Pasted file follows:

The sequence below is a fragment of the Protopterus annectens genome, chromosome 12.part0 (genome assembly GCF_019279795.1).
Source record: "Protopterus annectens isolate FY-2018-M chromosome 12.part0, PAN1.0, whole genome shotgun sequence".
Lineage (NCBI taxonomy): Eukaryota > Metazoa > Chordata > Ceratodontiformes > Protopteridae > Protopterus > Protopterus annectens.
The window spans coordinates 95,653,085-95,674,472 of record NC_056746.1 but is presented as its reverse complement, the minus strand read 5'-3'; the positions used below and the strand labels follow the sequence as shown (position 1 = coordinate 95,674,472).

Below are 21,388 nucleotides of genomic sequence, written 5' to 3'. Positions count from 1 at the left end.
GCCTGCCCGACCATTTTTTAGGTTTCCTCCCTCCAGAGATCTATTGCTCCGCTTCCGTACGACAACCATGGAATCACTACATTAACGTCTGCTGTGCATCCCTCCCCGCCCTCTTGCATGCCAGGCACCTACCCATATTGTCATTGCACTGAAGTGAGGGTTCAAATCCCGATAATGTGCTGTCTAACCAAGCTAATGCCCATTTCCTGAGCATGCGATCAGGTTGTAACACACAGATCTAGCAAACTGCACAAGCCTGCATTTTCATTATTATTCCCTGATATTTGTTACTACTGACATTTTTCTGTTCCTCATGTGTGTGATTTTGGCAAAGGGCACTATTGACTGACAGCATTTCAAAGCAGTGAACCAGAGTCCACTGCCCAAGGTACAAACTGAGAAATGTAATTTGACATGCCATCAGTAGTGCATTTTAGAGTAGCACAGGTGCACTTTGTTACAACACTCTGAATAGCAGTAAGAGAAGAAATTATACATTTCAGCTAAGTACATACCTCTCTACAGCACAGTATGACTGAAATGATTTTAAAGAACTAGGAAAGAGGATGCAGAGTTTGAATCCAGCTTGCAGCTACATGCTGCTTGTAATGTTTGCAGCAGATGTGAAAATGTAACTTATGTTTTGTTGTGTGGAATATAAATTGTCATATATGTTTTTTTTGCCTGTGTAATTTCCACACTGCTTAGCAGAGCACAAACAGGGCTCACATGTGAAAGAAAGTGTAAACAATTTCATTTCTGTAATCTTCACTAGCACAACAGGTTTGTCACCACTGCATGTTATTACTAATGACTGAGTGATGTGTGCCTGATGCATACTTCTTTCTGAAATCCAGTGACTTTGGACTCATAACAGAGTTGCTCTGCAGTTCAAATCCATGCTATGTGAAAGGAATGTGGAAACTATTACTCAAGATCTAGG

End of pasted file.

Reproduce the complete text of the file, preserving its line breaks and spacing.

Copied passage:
The sequence below is a fragment of the Protopterus annectens genome, chromosome 12.part0 (genome assembly GCF_019279795.1).
Source record: "Protopterus annectens isolate FY-2018-M chromosome 12.part0, PAN1.0, whole genome shotgun sequence".
Lineage (NCBI taxonomy): Eukaryota > Metazoa > Chordata > Ceratodontiformes > Protopteridae > Protopterus > Protopterus annectens.
The window spans coordinates 95,653,085-95,674,472 of record NC_056746.1 but is presented as its reverse complement, the minus strand read 5'-3'; the positions used below and the strand labels follow the sequence as shown (position 1 = coordinate 95,674,472).

Below are 21,388 nucleotides of genomic sequence, written 5' to 3'. Positions count from 1 at the left end.
GCCTGCCCGACCATTTTTTAGGTTTCCTCCCTCCAGAGATCTATTGCTCCGCTTCCGTACGACAACCATGGAATCACTACATTAACGTCTGCTGTGCATCCCTCCCCGCCCTCTTGCATGCCAGGCACCTACCCATATTGTCATTGCACTGAAGTGAGGGTTCAAATCCCGATAATGTGCTGTCTAACCAAGCTAATGCCCATTTCCTGAGCATGCGATCAGGTTGTAACACACAGATCTAGCAAACTGCACAAGCCTGCATTTTCATTATTATTCCCTGATATTTGTTACTACTGACATTTTTCTGTTCCTCATGTGTGTGATTTTGGCAAAGGGCACTATTGACTGACAGCATTTCAAAGCAGTGAACCAGAGTCCACTGCCCAAGGTACAAACTGAGAAATGTAATTTGACATGCCATCAGTAGTGCATTTTAGAGTAGCACAGGTGCACTTTGTTACAACACTCTGAATAGCAGTAAGAGAAGAAATTATACATTTCAGCTAAGTACATACCTCTCTACAGCACAGTATGACTGAAATGATTTTAAAGAACTAGGAAAGAGGATGCAGAGTTTGAATCCAGCTTGCAGCTACATGCTGCTTGTAATGTTTGCAGCAGATGTGAAAATGTAACTTATGTTTTGTTGTGTGGAATATAAATTGTCATATATGTTTTTTTTGCCTGTGTAATTTCCACACTGCTTAGCAGAGCACAAACAGGGCTCACATGTGAAAGAAAGTGTAAACAATTTCATTTCTGTAATCTTCACTAGCACAACAGGTTTGTCACCACTGCATGTTATTACTAATGACTGAGTGATGTGTGCCTGATGCATACTTCTTTCTGAAATCCAGTGACTTTGGACTCATAACAGAGTTGCTCTGCAGTTCAAATCCATGCTATGTGAAAGGAATGTGGAAACTATTACTCAAGATCTAGG